I’m not even kidding. This character knows of the existence of Earth and these strange super weapons, and hopes the three will know how to make one. They of course don’t, much to his annoyance. At the end, the Red Dragon shows up and saves the day. Why? I don’t know. I didn’t explain that very well. I thought my first draft of the book in prose fiction was a disaster (which it was), but this? This is the stuff of legend.

The story is nothing like that now, and thankfully so. Sebastian became an orc who runs a college. Hunter became an elven wizard who dabbled in the sex trade. Neither of the three came from Earth, and all took a back seat to the character of the Red Dragon, who eventually became the protagonist.

While writing my book, I sort of had to teach myself an entirely new art form. I had to learn about pacing, character development, not overdoing it on the action, how subtlety beat a big speech any day of the week. Because of that I often feel overwhelmed, knowing there is still so much more I have to learn. But reading this script, beautiful disaster it was, I was reminded just how far I’ve come these last four or five years.

I suppose I’m actually ahead of the game in knowing there’s a lot more to learn. But realizing once more where I started has been a major reassurance. My characters are much better with distinct personalities and clear motivations, my plot is not a jumbled mess but a nicely constructed naturally flowing narrative, and the emotional core of the story, the relationships these characters share, feel real to me. Key is if I can make it feel real to the reader.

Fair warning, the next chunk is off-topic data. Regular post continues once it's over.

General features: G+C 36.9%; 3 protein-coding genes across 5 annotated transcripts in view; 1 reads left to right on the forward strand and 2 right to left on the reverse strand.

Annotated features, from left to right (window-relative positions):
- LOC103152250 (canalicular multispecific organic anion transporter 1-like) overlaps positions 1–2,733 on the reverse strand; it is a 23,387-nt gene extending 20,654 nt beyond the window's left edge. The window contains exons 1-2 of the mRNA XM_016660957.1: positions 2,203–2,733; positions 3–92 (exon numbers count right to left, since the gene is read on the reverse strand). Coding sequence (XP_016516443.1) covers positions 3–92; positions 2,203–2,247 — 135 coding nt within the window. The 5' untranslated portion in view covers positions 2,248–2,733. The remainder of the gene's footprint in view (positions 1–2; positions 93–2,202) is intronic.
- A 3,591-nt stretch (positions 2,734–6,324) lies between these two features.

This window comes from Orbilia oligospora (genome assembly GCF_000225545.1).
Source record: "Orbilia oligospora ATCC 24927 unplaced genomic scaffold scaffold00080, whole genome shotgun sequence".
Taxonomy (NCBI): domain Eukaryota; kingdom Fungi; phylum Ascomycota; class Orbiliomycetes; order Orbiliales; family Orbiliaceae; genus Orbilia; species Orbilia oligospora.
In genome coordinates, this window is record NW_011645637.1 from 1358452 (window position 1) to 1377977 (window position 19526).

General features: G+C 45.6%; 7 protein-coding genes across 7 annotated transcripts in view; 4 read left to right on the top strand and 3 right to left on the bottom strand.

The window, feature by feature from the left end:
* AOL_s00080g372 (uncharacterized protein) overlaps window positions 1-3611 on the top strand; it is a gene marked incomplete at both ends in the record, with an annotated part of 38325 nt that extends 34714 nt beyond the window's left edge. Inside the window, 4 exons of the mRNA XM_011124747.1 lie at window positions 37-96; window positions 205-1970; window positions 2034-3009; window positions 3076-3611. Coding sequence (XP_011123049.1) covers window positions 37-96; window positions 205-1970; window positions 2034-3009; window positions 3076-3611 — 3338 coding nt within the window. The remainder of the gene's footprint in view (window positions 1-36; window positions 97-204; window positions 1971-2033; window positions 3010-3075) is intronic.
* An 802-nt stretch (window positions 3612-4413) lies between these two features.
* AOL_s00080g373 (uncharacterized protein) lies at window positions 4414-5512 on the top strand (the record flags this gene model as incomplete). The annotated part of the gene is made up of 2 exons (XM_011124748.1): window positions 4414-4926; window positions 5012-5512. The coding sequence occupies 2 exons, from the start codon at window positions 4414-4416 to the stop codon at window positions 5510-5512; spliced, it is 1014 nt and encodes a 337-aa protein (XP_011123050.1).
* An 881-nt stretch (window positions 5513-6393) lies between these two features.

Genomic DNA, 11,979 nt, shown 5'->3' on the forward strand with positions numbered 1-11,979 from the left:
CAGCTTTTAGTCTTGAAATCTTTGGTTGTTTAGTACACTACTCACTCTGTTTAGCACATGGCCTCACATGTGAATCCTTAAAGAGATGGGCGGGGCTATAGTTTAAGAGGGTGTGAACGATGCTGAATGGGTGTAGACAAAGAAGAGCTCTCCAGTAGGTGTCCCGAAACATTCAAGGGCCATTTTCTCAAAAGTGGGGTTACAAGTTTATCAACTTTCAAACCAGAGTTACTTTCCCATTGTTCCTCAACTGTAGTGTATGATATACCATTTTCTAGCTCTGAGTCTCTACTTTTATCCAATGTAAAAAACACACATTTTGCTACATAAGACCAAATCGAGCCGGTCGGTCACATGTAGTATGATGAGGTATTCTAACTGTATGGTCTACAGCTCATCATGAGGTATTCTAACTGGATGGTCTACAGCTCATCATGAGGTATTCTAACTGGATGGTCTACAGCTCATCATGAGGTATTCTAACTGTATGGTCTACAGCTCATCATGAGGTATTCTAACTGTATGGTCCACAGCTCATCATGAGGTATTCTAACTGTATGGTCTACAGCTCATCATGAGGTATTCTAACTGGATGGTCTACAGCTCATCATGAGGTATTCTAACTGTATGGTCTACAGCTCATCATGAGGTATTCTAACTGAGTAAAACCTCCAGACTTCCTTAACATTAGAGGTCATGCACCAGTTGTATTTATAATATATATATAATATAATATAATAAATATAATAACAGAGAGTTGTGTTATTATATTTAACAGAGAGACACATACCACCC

I don’t know what I was thinking combining high fantasy with the atomic bomb, but I guess some good came out of it. Getting this reminder of where I started has made me wonder that maybe where I’m heading won’t be so bad after-all.

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3 thoughts on “Reading My First Draft Made Me Feel A Lot More Secure About My Writing

  1. “One is a Red Dragon who has claimed one of the boys as an item in his hoard…” For some reason, I like this idea. It makes me wonder how exactly that would work out. Would the dragon toss food to the boy once a day or would he grant him his own personal chef? Wondering about that makes me imagine bread crumbs and such being mixed in with the dragon’s pile of gold, attracting mice and other vermin. 😦 Unless mice and vermin are naturally averse to entering dragon lairs.

    And yes. There’s nothing like looking at one’s earlier writings to get a major confidence boost. I have an off-line story that I’ve been trying to transcribe from my earlier notebooks. 😦 😦 😦 So painfully bad. I can say for sure that my writing style has definitely improved.

    Liked by 1 person

    • Always pictured him holding the kid a larger version of one of those hanging bird cages. In any case the relationship between the two at this point is much more interesting.

      Like